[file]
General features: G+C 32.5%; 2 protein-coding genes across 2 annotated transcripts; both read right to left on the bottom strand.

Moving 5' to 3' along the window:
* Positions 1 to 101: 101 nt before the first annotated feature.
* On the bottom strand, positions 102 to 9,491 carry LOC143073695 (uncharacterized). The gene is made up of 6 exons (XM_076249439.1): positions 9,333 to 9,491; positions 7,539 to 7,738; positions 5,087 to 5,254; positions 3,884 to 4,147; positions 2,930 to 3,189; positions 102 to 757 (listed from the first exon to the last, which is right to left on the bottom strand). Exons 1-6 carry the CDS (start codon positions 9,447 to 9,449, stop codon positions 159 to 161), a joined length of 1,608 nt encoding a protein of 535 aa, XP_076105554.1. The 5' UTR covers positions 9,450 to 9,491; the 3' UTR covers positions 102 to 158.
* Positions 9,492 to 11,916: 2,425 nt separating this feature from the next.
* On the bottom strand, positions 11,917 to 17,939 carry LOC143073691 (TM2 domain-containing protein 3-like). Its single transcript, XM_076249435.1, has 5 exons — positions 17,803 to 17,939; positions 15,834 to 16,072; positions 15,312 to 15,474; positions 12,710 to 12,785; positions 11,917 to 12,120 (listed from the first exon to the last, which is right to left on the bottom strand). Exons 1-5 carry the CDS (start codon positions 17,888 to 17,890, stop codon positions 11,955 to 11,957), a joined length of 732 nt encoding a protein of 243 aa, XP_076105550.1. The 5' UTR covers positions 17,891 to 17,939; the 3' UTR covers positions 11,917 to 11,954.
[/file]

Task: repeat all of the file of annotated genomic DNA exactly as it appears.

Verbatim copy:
General features: G+C 32.5%; 2 protein-coding genes across 2 annotated transcripts; both read right to left on the bottom strand.

Moving 5' to 3' along the window:
* Positions 1 to 101: 101 nt before the first annotated feature.
* On the bottom strand, positions 102 to 9,491 carry LOC143073695 (uncharacterized). The gene is made up of 6 exons (XM_076249439.1): positions 9,333 to 9,491; positions 7,539 to 7,738; positions 5,087 to 5,254; positions 3,884 to 4,147; positions 2,930 to 3,189; positions 102 to 757 (listed from the first exon to the last, which is right to left on the bottom strand). Exons 1-6 carry the CDS (start codon positions 9,447 to 9,449, stop codon positions 159 to 161), a joined length of 1,608 nt encoding a protein of 535 aa, XP_076105554.1. The 5' UTR covers positions 9,450 to 9,491; the 3' UTR covers positions 102 to 158.
* Positions 9,492 to 11,916: 2,425 nt separating this feature from the next.
* On the bottom strand, positions 11,917 to 17,939 carry LOC143073691 (TM2 domain-containing protein 3-like). Its single transcript, XM_076249435.1, has 5 exons — positions 17,803 to 17,939; positions 15,834 to 16,072; positions 15,312 to 15,474; positions 12,710 to 12,785; positions 11,917 to 12,120 (listed from the first exon to the last, which is right to left on the bottom strand). Exons 1-5 carry the CDS (start codon positions 17,888 to 17,890, stop codon positions 11,955 to 11,957), a joined length of 732 nt encoding a protein of 243 aa, XP_076105550.1. The 5' UTR covers positions 17,891 to 17,939; the 3' UTR covers positions 11,917 to 11,954.